Jeff Troutner of Equius Partners laments that too many investment advisors too often succumb to the temptations of extreme and overly active portfolio strategies despite the rise of indexing. Indeed, he suggests that indexing has been hijacked and perverted. “Thousands of advisors, who long ago convinced themselves and their ever-changing clientele of their intellectual superiority over ‘the market’—only to be consistently humbled by it—have shifted their strategies from individual stock picking to ETF picking with a market timing overlay.”
Troutner’s worry is surely well founded. Academic research as well as anecdotal evidence suggest that a large percentage (a majority?) of individuals, financial planners and institutional investors who manage portfolios on the assumption that they’re smarter than average end up paying a price, particularly after deducting taxes and trading costs.
How to resolve this challenge? There are a thousand ways to approach the problem, but I believe that everyone should begin by considering the default portfolio that’s comprised of all the major asset classes weighted by market value. This is recurring topic on these pages, but a worthy one, in part because it’s so widely ignored. Most investors overlook this benchmark at their peril. Just as you should have some perspective on the baseball diamond you’re set to use for a game, it makes sense to understand the financial and commodity markets you’re intent on competing with as you build and manage an investment portfolio. For unknown reasons (or maybe they’re not so unknown), most investors overlook this critical point.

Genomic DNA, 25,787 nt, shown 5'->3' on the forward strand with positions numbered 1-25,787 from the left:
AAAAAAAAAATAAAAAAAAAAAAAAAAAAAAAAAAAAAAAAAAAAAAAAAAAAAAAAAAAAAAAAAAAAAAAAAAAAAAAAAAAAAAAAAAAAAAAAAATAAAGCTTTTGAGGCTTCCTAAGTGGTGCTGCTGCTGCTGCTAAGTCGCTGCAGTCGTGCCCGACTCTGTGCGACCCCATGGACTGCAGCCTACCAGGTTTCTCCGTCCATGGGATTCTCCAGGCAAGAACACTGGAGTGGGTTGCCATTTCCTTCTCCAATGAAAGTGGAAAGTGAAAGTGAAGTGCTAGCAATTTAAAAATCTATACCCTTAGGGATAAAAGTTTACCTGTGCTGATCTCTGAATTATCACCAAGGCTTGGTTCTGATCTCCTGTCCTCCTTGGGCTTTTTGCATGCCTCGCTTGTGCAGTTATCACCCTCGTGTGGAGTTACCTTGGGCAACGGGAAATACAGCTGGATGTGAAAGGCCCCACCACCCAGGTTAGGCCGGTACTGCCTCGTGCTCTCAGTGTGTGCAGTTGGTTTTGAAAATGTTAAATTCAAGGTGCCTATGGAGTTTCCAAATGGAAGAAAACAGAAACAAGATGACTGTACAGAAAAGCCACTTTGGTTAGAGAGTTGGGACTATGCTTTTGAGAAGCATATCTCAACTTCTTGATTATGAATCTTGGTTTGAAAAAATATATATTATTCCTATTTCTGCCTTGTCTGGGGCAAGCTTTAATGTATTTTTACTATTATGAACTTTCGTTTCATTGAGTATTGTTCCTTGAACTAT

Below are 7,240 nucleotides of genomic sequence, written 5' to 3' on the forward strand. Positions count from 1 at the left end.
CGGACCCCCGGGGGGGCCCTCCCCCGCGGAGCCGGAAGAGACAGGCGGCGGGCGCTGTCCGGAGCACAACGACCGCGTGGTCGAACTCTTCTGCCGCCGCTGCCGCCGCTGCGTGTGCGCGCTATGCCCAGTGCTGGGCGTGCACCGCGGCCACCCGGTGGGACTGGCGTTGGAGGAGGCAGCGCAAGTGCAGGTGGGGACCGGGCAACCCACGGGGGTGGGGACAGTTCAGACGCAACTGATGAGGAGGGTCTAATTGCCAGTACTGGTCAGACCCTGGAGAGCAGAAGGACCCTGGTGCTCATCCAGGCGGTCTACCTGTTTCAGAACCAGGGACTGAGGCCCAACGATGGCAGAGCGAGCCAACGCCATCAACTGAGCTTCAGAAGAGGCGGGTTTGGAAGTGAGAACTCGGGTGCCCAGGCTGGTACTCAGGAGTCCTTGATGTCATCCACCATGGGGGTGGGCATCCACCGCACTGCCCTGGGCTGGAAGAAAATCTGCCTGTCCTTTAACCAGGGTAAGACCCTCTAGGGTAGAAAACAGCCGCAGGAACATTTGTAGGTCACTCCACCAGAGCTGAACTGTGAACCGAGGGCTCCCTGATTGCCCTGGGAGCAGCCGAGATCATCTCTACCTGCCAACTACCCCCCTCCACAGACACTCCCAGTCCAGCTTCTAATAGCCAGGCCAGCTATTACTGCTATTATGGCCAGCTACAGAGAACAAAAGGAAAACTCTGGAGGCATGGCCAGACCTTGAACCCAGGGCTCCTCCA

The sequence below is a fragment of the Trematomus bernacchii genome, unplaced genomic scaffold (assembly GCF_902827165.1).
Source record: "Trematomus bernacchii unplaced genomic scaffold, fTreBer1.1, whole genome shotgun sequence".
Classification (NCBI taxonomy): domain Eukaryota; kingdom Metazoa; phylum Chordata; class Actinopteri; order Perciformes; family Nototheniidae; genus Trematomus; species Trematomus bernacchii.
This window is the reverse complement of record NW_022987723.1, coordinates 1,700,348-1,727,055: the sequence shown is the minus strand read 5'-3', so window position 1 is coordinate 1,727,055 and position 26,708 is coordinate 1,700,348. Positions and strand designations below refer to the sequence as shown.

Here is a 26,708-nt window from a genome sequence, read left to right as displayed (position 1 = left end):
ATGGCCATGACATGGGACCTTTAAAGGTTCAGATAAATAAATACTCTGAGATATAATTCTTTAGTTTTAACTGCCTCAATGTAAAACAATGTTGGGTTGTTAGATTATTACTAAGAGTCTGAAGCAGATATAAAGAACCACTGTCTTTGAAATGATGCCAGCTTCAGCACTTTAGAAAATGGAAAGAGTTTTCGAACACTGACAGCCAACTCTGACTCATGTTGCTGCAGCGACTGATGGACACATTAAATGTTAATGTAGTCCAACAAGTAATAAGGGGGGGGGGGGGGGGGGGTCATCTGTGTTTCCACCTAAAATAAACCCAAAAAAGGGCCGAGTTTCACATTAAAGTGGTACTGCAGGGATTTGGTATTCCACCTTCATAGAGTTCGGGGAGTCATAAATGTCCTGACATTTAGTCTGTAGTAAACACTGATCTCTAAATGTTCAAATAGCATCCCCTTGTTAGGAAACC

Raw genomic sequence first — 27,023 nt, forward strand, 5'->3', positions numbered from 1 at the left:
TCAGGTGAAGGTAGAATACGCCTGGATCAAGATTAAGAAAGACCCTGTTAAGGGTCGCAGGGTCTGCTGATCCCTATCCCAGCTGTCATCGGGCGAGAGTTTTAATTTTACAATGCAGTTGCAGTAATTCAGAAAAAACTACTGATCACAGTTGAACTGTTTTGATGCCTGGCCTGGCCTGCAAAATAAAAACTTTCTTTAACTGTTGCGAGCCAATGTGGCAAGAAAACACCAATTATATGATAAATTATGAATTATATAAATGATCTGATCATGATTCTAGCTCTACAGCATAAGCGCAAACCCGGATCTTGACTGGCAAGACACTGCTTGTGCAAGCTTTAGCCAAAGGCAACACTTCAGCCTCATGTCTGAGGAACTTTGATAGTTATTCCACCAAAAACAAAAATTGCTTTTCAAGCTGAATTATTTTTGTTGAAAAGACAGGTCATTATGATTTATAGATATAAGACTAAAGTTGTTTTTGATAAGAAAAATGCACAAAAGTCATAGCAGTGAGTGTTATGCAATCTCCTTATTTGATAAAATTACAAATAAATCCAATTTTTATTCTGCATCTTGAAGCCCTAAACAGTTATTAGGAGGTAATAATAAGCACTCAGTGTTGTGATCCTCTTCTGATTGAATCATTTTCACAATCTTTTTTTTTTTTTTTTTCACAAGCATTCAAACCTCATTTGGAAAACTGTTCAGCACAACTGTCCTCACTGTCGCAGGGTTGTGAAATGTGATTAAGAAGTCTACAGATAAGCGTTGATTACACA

That includes overlooking the fact that a market-value index of everything (or at least all the major asset classes that are available as broadly defined ETFs) generates a competitive return over time. That’s no surprise. Indeed, more than half a century of financial research predicts no less.
For example, in an earlier post this month I updated my Global Market Index’s returns and compared it with the major asset classes. Over the past three years, for instance, GMI looks strong, or weak, depending on the individual asset class you pick for comparison. That’s always going to be the case, and it holds up over time.
More importantly, GMI is competitive with the various active asset allocation efforts. In fact, as I discussed recently, GMI’s trailing 10-year record has been well above average vs. more than 1,000 multi-asset class mutual funds over the past decade.
The point isn’t that everyone should pile into GMI or something comparable, although you could do a lot worse. Rather, the issue is considering the default portfolio as a first step in designing an asset allocation that’s right for you. In short, the most important investment decision is deciding how to customize Mr. Market’s asset allocation. The second most important decision is deciding how to manage the mix through time. The second question is a far more complicated topic, of course, but the first step is pretty easy and, IMHO, intuitive.
One might wonder why the merits of a broadly defined passive asset allocation are so often overlooked if not dismissed. Troutner’s complaint that indexing is “boring” is probably a big part of the answer. Now it’s true that you can go overboard with boring as well. Even the greatest asset allocation in the world still needs adjusting through time. But that’s another subject entirely, although it doesn’t have much relevance if you flub the initial portfolio design.
Granted, there are no silver bullets here. The optimal portfolio mix is unknown for a simple reason: the future’s uncertain. What we do know is that GMI’s long-run performance is likely to be middling to slightly better than middling vs. all world’s efforts to enhance GMI’s average performance.
Alpha must sum to zero in the end. That inspires looking at a robust benchmark that holds everything in passive weights as a starting point. You can rationalize avoiding one or more of the asset classes; ditto for reweighting the allocations. But you shouldn’t do so out of ignorance or boredom. For most investors, unfortunately, that’s the typical response, which goes a long way in explaining why the average investor generally earns well below the average return of the market portfolio a la GMI.